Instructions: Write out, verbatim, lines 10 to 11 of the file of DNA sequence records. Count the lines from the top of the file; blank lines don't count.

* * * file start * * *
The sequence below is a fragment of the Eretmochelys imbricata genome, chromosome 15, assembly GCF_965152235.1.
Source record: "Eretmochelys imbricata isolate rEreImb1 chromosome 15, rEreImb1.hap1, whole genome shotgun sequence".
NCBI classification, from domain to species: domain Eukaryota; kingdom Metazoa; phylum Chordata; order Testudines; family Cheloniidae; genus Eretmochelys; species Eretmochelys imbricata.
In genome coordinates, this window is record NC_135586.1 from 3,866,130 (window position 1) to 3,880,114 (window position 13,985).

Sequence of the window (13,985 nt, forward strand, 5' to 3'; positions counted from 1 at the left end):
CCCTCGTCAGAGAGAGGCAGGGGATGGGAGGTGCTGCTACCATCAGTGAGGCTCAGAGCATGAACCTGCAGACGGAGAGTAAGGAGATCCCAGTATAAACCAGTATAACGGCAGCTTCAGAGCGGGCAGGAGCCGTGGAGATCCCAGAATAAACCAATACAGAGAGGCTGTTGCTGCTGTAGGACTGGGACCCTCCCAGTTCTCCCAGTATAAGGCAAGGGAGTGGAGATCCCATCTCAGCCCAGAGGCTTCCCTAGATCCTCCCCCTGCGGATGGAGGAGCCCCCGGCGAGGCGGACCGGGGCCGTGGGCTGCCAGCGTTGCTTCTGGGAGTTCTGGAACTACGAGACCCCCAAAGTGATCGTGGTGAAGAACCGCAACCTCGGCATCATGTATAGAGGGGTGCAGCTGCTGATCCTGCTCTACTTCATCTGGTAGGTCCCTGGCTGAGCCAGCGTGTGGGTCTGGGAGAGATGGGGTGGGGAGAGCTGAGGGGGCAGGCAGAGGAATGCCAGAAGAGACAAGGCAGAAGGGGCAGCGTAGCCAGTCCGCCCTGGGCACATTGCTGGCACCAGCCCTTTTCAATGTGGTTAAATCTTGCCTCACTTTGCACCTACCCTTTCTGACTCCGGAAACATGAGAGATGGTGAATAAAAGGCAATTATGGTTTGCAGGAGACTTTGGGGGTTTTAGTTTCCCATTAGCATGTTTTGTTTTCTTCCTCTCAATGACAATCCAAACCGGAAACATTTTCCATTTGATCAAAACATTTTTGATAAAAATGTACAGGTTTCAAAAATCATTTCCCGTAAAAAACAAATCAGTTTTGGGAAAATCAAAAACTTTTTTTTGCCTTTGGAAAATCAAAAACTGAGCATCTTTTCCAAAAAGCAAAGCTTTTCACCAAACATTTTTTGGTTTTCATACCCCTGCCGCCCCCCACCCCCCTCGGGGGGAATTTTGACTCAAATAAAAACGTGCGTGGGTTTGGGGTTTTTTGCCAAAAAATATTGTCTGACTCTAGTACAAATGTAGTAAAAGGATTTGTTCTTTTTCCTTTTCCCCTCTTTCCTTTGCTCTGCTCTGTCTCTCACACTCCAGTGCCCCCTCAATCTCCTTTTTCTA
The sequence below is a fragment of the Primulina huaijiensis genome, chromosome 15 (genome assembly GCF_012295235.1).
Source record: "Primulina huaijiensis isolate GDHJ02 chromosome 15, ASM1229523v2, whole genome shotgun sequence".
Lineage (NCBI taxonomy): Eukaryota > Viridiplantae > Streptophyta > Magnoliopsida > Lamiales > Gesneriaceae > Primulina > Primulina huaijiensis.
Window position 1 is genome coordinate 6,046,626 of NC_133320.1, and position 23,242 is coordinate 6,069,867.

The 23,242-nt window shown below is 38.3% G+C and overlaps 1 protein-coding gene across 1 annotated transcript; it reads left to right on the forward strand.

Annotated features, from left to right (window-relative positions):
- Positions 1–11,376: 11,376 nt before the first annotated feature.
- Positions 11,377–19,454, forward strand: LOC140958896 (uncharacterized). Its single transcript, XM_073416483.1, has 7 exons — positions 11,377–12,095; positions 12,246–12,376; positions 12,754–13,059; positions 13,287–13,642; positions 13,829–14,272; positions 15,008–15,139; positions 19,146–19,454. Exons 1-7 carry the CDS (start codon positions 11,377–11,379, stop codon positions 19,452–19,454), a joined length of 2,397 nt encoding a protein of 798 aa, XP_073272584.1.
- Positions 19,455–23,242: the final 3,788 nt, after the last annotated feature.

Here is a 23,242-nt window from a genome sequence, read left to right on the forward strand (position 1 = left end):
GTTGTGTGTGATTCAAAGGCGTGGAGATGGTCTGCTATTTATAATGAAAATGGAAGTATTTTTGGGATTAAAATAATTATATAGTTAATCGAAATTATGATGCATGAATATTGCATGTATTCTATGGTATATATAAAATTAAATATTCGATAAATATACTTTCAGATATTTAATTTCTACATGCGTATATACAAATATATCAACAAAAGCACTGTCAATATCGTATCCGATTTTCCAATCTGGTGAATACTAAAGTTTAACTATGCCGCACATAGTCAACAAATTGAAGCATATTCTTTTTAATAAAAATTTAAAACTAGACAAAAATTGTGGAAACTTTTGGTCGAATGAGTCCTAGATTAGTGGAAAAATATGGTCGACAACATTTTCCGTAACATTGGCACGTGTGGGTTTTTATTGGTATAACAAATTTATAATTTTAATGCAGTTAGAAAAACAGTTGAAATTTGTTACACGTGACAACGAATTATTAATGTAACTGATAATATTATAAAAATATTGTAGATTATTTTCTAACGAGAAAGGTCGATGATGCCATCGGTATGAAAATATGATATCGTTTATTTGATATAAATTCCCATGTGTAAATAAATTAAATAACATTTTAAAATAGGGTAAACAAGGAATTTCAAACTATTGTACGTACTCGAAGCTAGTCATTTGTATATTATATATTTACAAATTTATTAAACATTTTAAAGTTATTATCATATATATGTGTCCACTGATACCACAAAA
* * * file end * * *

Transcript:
Window position 1 is genome coordinate 6,046,626 of NC_133320.1, and position 23,242 is coordinate 6,069,867.

The 23,242-nt window shown below is 38.3% G+C and overlaps 1 protein-coding gene across 1 annotated transcript; it reads left to right on the forward strand.